January 24, 2008

While the AIPAC spy case may never make it to court—the defense, which is the best money can buy, has so far succeeded in delaying the trial for over two years—some interesting details are coming out, anyway. A recent piece in The Washingtontonian has several interesting tidbits, including the news that:

“A search of AIPAC’s offices in 2002 that appears to have been surreptitiously conducted, because the offices”€™ entrance is monitored 24 hours a day and no one appeared with a search warrant around that time.”

Surreptitiously? Now that’s interesting: what did they do—pose as janitors and rifle through drawers? And why the secrecy?

No doubt they didn’t want to compromise an ongoing investigation—and they clearly had reason to believe that AIPAC, and not just two of its employees, was being used as a front for Israeli covert activities in the US. The extent of the AIPAC spy network, its long history and even longer tentacles, required a careful excavation, one that would pull the whole thing up by its roots rather than leave some of its various components buried in the national security bureaucracy.  That’s why they used Larry Franklin, the Pentagon’s top Iran analyst, as a lure, once they’d busted him for spillling secrets to AIPAC officials, and wired him up. The FBI had bigger fish to fry.

As David Szady, chief of the FBI’s counterintelligence unit, put it: “€œIt started a long time before I got there.” Just how long ago was revealed when the FBI tried to get access to the archives of columnist Jack Anderson, who died in 2005 and whose heyday was the late 1950s to the 1970s. At any rate, the indictment traces the treason of Steve Rosen and Keith Weissman—the two top AIPAC employees charged with passing US secrets to Israel—back at least as far as 1999. The Washingtonian avers: 

“Why the probe began remains a mystery. A Justice Department spokesman declined to comment on the case. Speculation centers on 1990s suspicion of an Israeli ‘mole’ in the national-security apparatus, ongoing surveillance of Israelis that turned up contacts with AIPAC, or a general law-enforcement search for leakers.”

Israel’s amen corner in the US inclines toward the latter explanation, and furthermore claims that the “free speech” rights of the defendants are being breached: their line is that “everyone does it.” Yet The Washingtonian article makes it clear that this case involves serious breaches of US national security, including the possibility that stolen secrets were passed on to more than just “friendly” Israel:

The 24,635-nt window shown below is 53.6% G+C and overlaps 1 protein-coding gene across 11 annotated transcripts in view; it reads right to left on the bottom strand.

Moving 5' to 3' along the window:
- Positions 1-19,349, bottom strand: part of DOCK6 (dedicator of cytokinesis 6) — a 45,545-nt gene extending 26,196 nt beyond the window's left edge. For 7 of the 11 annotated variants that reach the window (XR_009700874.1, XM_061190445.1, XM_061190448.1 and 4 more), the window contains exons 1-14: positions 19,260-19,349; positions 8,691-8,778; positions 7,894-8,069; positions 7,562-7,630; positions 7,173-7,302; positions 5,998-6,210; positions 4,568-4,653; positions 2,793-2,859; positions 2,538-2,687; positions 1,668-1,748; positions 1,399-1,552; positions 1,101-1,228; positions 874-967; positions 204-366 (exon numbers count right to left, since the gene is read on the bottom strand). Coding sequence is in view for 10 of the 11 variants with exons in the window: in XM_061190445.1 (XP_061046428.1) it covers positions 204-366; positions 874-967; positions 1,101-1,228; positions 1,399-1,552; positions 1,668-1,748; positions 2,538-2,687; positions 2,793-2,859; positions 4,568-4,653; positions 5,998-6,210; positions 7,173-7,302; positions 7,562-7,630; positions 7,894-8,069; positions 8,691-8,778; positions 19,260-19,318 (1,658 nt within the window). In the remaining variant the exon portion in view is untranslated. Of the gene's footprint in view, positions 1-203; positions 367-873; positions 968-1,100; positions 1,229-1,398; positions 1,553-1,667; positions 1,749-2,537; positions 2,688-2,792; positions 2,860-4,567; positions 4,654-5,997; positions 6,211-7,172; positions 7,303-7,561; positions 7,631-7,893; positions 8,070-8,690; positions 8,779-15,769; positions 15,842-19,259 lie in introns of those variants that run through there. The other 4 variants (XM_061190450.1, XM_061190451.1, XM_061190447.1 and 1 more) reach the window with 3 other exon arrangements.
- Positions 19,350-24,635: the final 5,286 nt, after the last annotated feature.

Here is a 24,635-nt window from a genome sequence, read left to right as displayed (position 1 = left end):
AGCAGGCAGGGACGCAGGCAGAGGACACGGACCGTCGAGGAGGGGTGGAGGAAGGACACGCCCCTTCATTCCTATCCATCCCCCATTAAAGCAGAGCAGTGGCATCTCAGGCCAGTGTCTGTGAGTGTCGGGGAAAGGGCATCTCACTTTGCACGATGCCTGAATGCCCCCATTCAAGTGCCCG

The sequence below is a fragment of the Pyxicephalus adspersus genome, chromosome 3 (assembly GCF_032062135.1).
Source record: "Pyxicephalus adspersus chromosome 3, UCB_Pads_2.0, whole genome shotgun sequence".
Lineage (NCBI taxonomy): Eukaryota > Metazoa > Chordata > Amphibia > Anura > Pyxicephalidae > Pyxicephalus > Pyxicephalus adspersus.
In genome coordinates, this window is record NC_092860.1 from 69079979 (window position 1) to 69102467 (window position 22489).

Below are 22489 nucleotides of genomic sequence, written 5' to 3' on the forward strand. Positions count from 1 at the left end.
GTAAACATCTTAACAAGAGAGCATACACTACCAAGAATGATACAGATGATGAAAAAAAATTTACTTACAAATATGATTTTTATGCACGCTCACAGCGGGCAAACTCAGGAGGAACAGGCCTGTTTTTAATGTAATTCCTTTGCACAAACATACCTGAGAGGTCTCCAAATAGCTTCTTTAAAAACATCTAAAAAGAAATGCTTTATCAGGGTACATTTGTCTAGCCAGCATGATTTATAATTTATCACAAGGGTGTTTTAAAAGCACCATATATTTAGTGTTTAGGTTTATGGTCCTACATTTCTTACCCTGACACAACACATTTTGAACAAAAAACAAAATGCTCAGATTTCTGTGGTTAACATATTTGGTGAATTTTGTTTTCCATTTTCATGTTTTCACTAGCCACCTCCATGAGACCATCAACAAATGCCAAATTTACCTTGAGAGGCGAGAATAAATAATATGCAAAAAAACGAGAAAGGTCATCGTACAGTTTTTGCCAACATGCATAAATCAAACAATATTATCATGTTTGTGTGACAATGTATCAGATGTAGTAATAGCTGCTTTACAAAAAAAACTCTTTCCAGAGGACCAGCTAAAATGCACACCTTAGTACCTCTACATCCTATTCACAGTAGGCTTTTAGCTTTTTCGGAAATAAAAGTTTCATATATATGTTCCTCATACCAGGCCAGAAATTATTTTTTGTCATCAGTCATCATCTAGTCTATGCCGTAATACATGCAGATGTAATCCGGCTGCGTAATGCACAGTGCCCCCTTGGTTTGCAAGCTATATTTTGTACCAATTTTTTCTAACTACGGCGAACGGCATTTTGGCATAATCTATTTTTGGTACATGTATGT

“On May 21, 2004,[Pentagon analyst Larry Franklin] disclosed what prosecutors described as ‘top secret/SCI’ information to journalists from CBS about what prosecutors would later cryptically claim concerned ‘meetings involving two Middle East officials.’ That evening, CBS correspondent Lesley Stahl reported on evidence that onetime Pentagon favorite Ahmad Chalabi ‘personally gave Iranian intelligence officers information so sensitive that if revealed it could, quote, “€˜get Americans killed.”€™ ’ Later in the broadcast, she reported that the information Chalabi had allegedly passed was so sensitive that US officials ‘at the highest levels’ had prevailed on CBS not to broadcast it.”

The Chalabi affair, you’ll recall, shocked US investigators and provoked a raid on Chalabi’s Iraqi offices, and the launching of an investigation: “The Chalabi probe foundered,” The Washingtonian informs us, “but the AIPAC investigation gained momentum.” According to news reports, the neocons’ anointed Iraqi henchman had passed on to the Iranians that the US had broken their code and was listening in on their internal government communications.

Franklin, who pleaded guilty to espionage and was sentenced to 12 years in prison plus a substantial fine, was also implicated in a series of clandestine meetings with alleged Iranian “dissidents,” which took place in Rome: reportedly among the other attendees were Michael Ledeen and Harold Rhode, the former a major neoconservative guru and Iran-Contra figure, and the latter a fervent neocon ideologue who worked for the Office of Special Plans, which had so much to do with lying us into war.

We may never get to the bottom of this particular pit, on account of the judge in this case, T. S. Ellis, who has ruled that the defense may subpoena a platoon of top US government officials, including Condoleezza Rice. If recent trends hold, this White House is not likely to permit such testimony, and that could abort the trial—score one for the Lobby. Yet this case has been tremendously damaging for them, in that it exposes AIPAC—the premier lobby on behalf of the state of Israel—as not merely an agent of a foreign power, but one potentially engaged in activities that pose a direct threat to our national security.


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